absolute 1 *pure, simple, sheer
Analogous words: *perfect, whole, entire: *real, true: *abstract, ideal: *consummate, finished
Antonyms: mixed, qualified
Contrasted words: incomplete (see affirmative adjective at FULL): imperfect, unentire, unintact (see affirmative adjectives at PERFECT)
2 Absolute, autocratic, arbitrary, despotic, tyrannical, tyrannous mean exercising power or authority without external restraint.
Absolute does not of itself add any further implication to this general denotation. It is restricted in application chiefly to words for authority or for one in authority

an absolute monarch


absolute control


they held their subjects with an absolute hand as all communistic leaders do— F. M. Brown

Autocratic implies assumption or exercise of absolute power or authority; though it is not necessarily opprobrious, it often connotes egotistical consciousness of power and haughty imposition of one’s own will

let the Emperor turn his nominal sovereignty into a real central and autocratic power— Belloc

Arbitrary implies the exercise and usually the abuse of power in accord with one’s opinion of the moment, free of such reasoned guides as constitution and laws which make for consistent and reasonably predictable action

all the constitutional safeguards of English freedom were swept away. Arbitrary taxation, arbitrary legislation, arbitrary imprisonment were powers claimed without dispute and unsparingly used by the Crown— J. R. Green

Despotic and tyrannical are stronger than autocratic, despotic implying the arbitrary and imperious exercise of absolute power or control and tyrannical the abuse of such power or control frequently through harshness, oppression, or severity

the most despotic system of government that history has ever known, Bolshevism, parades as the very incarnation of the principles of equality and liberty of all men— Von Mises


proofs . . . that the people, when they have been unchecked, have been as unjust, tyrannical, brutal, barbarous, and cruel as any king . . . possessed of uncontrollable power— Adams


how could I have borne to become the slave of her tyrannical humors?— Burney

Tyrannous is more frequently used of things than of persons

a . . . skeptical smile, of all expressions the most tyrannous over a susceptible mind— George Eliot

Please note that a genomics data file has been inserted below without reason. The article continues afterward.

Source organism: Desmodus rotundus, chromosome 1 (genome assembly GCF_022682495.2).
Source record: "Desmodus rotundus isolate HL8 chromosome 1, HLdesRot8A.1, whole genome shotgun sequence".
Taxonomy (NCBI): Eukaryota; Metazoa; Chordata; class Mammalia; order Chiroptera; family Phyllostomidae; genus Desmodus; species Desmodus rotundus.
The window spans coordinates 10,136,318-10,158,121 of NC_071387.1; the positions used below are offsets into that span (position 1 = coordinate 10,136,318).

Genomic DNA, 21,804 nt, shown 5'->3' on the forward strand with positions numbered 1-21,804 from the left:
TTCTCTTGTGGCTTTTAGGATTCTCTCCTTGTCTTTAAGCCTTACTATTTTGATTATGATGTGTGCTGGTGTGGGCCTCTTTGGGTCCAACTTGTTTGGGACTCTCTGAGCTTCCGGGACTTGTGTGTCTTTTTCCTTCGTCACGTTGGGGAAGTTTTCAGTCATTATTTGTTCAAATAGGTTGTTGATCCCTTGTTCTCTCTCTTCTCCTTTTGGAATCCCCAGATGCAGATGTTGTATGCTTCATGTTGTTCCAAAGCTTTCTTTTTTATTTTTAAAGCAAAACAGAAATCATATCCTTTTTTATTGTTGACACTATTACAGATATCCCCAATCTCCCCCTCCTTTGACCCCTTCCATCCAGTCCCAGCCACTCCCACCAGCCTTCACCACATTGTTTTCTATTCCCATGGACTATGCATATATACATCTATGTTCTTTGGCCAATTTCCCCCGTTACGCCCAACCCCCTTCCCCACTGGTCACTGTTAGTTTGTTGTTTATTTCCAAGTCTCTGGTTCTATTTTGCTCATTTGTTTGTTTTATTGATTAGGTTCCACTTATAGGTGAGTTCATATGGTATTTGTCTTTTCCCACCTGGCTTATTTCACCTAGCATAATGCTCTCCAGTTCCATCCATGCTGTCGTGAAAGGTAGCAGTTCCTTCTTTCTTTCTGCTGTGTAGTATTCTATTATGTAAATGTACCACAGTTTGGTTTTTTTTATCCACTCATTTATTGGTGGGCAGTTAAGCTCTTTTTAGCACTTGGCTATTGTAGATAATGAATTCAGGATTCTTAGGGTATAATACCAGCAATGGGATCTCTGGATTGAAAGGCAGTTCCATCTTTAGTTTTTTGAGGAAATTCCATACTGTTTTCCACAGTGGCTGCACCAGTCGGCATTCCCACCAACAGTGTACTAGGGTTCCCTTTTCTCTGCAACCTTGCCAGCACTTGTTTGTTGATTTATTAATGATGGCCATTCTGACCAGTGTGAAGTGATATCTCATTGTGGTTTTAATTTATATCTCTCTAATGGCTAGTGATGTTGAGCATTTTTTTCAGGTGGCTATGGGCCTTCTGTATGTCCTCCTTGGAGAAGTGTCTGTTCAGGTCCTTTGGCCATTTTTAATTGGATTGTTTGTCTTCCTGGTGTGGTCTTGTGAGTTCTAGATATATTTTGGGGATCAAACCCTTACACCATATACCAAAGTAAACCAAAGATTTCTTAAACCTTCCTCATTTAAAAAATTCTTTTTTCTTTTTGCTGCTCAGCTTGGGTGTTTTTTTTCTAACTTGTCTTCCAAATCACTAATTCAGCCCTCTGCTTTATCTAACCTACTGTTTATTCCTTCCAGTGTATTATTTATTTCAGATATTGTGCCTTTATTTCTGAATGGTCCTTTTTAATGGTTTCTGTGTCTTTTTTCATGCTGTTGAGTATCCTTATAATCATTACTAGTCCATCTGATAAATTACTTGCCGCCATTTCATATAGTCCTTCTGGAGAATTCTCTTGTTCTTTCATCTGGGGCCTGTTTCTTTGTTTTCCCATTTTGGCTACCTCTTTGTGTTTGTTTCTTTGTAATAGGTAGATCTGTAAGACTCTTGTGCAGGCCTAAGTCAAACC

Analogous words: *totalitarian, authoritarian: *dictatorial, magisterial: domineering, imperious, *masterful
Antonyms: restrained: limited
Contrasted words: circumscribed, restricted (see LIMIT vb): irresponsible, unanswerable, unamenable (see affirmative adjectives at RESPONSIBLE)
3 *ultimate, categorical
Analogous words: ideal, transcendent, transcendental (see ABSTRACT): independent, autonomous, *free, sovereign: *infinite, eternal, boundless
Antonyms: conditioned
Contrasted words: relative, *dependent, conditional, contingent: circumscribed, limited, restricted (see LIMIT vb)

New Dictionary of Synonyms. 2014.


Look at other dictionaries:

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  • Absolute — Ab so*lute, a. [L. absolutus, p. p. of absolvere: cf. F. absolu. See {Absolve}.] 1. Loosed from any limitation or condition; uncontrolled; unrestricted; unconditional; as, absolute authority, monarchy, sovereignty, an absolute promise or command; …   The Collaborative International Dictionary of English

  • Absolute — may mean:Philosophy * Absolute (philosophy), a concept in philosophy * Moral absolutes, the belief that there are absolute standards against which moral questions can be judgedMath and science * Absolute value, in mathematics, the value of a real …   Wikipedia

  • absolute — [ab′sə lo͞ot΄, ab΄sə lo͞ot′] adj. [ME absolut < L absolutus, pp. of absolvere, to loosen from: see ABSOLVE] 1. perfect; complete; whole [absolute silence] 2. not mixed; pure [absolute alcohol] 3. not limited by a constitution, parliament,… …   English World dictionary

  • absolute — (adj.) late 14c., unrestricted; complete, perfect; also not relative to something else (mid 15c.), from M.Fr. absolut (14c., O.Fr. asolu, Mod.Fr. absolu), from L. absolutus, pp. of absolvere to set free, make separate (see ABSOLVE (Cf. absolve)) …   Etymology dictionary

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  • absolute — [adj1] without limit complete, consummate, downright, entire, flat out*, free, full, infinite, no catch*, no fine print*, no holds barred*, no ifs ands or buts*, no joke*, no strings attached*, outright, plenary, pure, sheer, simple, straight out …   New thesaurus

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